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19 November 2017 17:47 (South Africa)
Politics

Maze of dates and missing evidence at Selebi trial

  • Branko Brkic
    branko3048 a ray
    Branko Brkic

    Brkic is the founder and editor of The Daily Maverick.

    He has edited magazines on business and politics, technology, and wildlife. He has also published fiction and non-fiction books, most of them in Serbian. Though he has never pretended to be a reporter, his wide knowledge of politics (especially in America), combined with his experiences in a disintegrating Yugoslavia, gives him an unusual outlook on events in South Africa.

    Despite the vowel-poor surname, he tells anyone who asks that he hails from Hyde Park, Johannesburg, having spent most of his adult life in South Africa.

    Recent columns:

  • Politics
selebi 23 november 2009

Highly-charged trials like Jackie Selebi’s offer many days that are shocking, revealing or just barely believable. Most of them offer great entertainment value. Monday was not one of those days.

While the legal experts would call it “technical” argument, the media would call it mind-numbingly boring. Here is what happened:

Senior Scorpions investigator Andrew Leask took the stand in Monday's resumption of the Jackie Selebi trial, after Friday's session was blacked out by a power failure caused by pouring rain. Leask testified to the "strange and peculiar behaviour of the accused [Jackie Selebi] in a meeting in which he was briefed by the investigations unit of the SAPS", days after what Leask called the "murder" of mining magnate Brett Kebble.

Leask was referring to an incident that police cellphone tracker Paula Roeland claims to have witnessed, where Selebi had taken his cellphone out of his pocket, apparently to speak to Glenn Agliotti. Leask's testimony and cross-examination covered ground traversed over a number of years, including the time the prosecution alleges Selebi first took cash from Agliotti to the later killing of Kebble. The complexity of collating these events over a lengthy time-frame is compounded by missing documents, acrimony between police and prosecutors and the secrecy surrounding the National Intelligence Agency.

Defence counsel Jaap Cilliers spent the day following the strategy he’s stuck to throughout the trial: to show that statements made by Agliotti to the Scorpions had the express purpose of convicting Selebi, at the expense of convicting Agliotti and others on charges including drugs, fraud and the killing of Kebble. Cilliers has also aimed to prove a conspiracy against Selebi by the Scorpions and the National Prosecuting Authority, stemming from Selebi’s desire to put the Scorpions under the control of the SAPS, and alleged dirt he had on two former NPA heads, Bulelani Ngcuka and Vusi Pikoli. Cilliers hammered away at the reliability of Leask's recall of dates and an NIA report that Leask said was kept from Scorpions investigators.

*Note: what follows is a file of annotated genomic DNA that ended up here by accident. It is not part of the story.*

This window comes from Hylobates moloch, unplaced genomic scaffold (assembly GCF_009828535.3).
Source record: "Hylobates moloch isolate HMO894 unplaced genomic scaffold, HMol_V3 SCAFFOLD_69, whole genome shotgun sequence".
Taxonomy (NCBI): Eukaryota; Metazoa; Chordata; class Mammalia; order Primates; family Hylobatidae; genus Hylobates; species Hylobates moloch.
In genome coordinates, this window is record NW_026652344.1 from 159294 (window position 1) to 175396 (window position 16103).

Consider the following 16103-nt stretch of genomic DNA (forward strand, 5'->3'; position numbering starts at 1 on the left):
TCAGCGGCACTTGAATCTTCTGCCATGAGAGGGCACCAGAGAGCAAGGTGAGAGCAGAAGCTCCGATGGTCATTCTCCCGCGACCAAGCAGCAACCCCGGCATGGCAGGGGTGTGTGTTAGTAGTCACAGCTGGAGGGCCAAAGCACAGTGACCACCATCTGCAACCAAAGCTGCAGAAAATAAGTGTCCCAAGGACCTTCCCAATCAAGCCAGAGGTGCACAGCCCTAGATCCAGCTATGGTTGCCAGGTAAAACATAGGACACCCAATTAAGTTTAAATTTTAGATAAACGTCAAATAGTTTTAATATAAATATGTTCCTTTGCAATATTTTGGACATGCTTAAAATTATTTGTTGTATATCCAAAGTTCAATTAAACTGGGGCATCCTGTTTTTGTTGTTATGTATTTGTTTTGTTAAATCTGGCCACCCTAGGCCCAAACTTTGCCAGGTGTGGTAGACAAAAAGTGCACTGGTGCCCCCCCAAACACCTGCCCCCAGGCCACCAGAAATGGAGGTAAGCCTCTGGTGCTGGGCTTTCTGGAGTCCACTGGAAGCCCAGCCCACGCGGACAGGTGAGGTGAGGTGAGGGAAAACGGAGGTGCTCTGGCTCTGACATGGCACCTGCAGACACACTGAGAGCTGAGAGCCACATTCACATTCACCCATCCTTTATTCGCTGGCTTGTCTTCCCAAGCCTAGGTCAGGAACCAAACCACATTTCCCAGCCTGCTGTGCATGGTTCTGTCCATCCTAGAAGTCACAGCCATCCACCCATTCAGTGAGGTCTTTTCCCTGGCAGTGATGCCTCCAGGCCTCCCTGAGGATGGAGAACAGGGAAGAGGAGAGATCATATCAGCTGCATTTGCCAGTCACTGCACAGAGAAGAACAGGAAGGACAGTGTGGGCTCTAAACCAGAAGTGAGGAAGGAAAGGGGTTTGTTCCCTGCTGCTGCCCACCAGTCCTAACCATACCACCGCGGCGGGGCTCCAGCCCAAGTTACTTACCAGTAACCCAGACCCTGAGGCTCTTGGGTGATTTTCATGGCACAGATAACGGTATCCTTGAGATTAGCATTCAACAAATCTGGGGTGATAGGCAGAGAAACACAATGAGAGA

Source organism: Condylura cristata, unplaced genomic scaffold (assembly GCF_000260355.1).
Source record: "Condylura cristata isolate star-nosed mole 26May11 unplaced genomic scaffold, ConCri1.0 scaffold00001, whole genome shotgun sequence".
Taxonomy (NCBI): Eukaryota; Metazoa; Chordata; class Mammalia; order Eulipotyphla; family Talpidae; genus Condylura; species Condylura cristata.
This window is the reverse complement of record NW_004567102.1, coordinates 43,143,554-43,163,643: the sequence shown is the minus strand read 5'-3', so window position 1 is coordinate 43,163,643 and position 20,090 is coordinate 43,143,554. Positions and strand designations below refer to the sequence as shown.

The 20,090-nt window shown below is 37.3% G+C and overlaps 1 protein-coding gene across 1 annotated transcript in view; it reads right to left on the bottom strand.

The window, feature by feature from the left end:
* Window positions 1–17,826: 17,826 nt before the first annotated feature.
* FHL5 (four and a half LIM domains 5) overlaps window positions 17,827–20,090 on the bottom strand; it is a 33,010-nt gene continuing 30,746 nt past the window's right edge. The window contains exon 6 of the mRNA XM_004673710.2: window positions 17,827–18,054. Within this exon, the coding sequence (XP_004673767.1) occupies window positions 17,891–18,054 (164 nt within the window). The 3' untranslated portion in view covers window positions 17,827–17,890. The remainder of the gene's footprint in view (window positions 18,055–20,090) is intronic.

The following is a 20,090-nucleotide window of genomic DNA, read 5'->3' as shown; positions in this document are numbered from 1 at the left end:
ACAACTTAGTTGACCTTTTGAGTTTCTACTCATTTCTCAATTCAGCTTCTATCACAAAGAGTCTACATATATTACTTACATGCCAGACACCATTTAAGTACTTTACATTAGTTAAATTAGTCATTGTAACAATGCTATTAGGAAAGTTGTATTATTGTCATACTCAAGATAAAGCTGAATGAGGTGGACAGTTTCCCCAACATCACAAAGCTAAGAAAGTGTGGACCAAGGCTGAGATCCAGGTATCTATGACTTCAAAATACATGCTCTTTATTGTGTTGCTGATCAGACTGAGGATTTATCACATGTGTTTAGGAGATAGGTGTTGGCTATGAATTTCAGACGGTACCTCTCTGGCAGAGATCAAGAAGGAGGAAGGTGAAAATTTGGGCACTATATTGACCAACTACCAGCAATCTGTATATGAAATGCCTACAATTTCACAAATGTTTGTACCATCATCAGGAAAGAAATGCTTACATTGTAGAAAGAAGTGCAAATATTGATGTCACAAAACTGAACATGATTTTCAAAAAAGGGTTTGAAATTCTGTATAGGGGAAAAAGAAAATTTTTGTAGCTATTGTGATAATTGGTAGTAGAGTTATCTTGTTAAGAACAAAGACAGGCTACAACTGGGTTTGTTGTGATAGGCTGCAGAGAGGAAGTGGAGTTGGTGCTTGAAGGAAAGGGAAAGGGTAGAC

Aside from the problems of following the money, made even more obscure by Jackie Selebi sharing intials with fugitive Kebble murder accused John Stratton (and which appear on various cheque stubs in evidence), the Selebi trial is exposing, bit by bit, the personalised treatment of crime and politics under former president Thabo Mbeki. Leask testified that warrants for search and seizure, and for Selebi's arrest were cancelled days after Mbeki suspended former NPA boss Vusi Pikoli, and replaced him with Mokotedi Mpshe.

The advocate accompanying Monday's final witness, Barry Gilder, a high-level figure in the NIA, said the minister of state security, Siyabonga Cwele, and his director general did not want the contents of the document mentioned by Leask made public.

The court adjourned until Tuesday afternoon, to resolve this question of admissibility.

By Mark Allix

Photo by Mark Allix

  • Branko Brkic
    branko3048 a ray
    Branko Brkic

    Brkic is the founder and editor of The Daily Maverick.

    He has edited magazines on business and politics, technology, and wildlife. He has also published fiction and non-fiction books, most of them in Serbian. Though he has never pretended to be a reporter, his wide knowledge of politics (especially in America), combined with his experiences in a disintegrating Yugoslavia, gives him an unusual outlook on events in South Africa.

    Despite the vowel-poor surname, he tells anyone who asks that he hails from Hyde Park, Johannesburg, having spent most of his adult life in South Africa.

    Recent columns:

  • Politics

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